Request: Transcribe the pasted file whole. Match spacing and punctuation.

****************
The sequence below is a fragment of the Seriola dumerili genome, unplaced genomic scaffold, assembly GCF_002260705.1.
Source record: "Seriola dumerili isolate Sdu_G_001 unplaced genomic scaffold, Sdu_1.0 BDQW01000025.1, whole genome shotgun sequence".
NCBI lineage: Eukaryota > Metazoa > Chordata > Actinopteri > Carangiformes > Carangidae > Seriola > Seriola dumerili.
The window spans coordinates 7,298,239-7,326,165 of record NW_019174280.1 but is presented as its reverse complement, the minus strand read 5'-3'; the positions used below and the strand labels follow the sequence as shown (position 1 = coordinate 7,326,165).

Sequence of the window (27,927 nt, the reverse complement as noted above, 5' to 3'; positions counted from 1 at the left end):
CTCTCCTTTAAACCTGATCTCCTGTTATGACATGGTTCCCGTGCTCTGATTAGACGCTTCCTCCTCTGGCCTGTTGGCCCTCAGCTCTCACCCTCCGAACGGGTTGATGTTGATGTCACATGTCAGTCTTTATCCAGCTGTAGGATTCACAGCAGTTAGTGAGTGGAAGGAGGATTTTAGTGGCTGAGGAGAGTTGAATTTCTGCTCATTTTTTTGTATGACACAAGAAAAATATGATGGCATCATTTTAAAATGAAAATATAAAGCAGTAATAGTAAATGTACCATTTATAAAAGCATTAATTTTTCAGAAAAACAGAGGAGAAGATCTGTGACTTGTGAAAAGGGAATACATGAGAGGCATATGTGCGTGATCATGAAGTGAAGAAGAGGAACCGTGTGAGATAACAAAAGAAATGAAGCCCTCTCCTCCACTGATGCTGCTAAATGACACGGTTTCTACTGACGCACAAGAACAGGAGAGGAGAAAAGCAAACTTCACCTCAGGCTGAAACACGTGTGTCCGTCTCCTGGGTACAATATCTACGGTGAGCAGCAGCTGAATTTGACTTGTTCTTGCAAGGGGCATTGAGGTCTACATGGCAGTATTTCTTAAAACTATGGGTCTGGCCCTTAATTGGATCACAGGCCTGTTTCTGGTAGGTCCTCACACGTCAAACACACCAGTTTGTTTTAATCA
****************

The sequence below is a fragment of the Seriola dumerili genome, unplaced genomic scaffold, assembly GCF_002260705.1.
Source record: "Seriola dumerili isolate Sdu_G_001 unplaced genomic scaffold, Sdu_1.0 BDQW01000025.1, whole genome shotgun sequence".
NCBI lineage: Eukaryota > Metazoa > Chordata > Actinopteri > Carangiformes > Carangidae > Seriola > Seriola dumerili.
The window spans coordinates 7,298,239-7,326,165 of record NW_019174280.1 but is presented as its reverse complement, the minus strand read 5'-3'; the positions used below and the strand labels follow the sequence as shown (position 1 = coordinate 7,326,165).

Sequence of the window (27,927 nt, the reverse complement as noted above, 5' to 3'; positions counted from 1 at the left end):
CTCTCCTTTAAACCTGATCTCCTGTTATGACATGGTTCCCGTGCTCTGATTAGACGCTTCCTCCTCTGGCCTGTTGGCCCTCAGCTCTCACCCTCCGAACGGGTTGATGTTGATGTCACATGTCAGTCTTTATCCAGCTGTAGGATTCACAGCAGTTAGTGAGTGGAAGGAGGATTTTAGTGGCTGAGGAGAGTTGAATTTCTGCTCATTTTTTTGTATGACACAAGAAAAATATGATGGCATCATTTTAAAATGAAAATATAAAGCAGTAATAGTAAATGTACCATTTATAAAAGCATTAATTTTTCAGAAAAACAGAGGAGAAGATCTGTGACTTGTGAAAAGGGAATACATGAGAGGCATATGTGCGTGATCATGAAGTGAAGAAGAGGAACCGTGTGAGATAACAAAAGAAATGAAGCCCTCTCCTCCACTGATGCTGCTAAATGACACGGTTTCTACTGACGCACAAGAACAGGAGAGGAGAAAAGCAAACTTCACCTCAGGCTGAAACACGTGTGTCCGTCTCCTGGGTACAATATCTACGGTGAGCAGCAGCTGAATTTGACTTGTTCTTGCAAGGGGCATTGAGGTCTACATGGCAGTATTTCTTAAAACTATGGGTCTGGCCCTTAATTGGATCACAGGCCTGTTTCTGGTAGGTCCTCACACGTCAAACACACCAGTTTGTTTTAATCA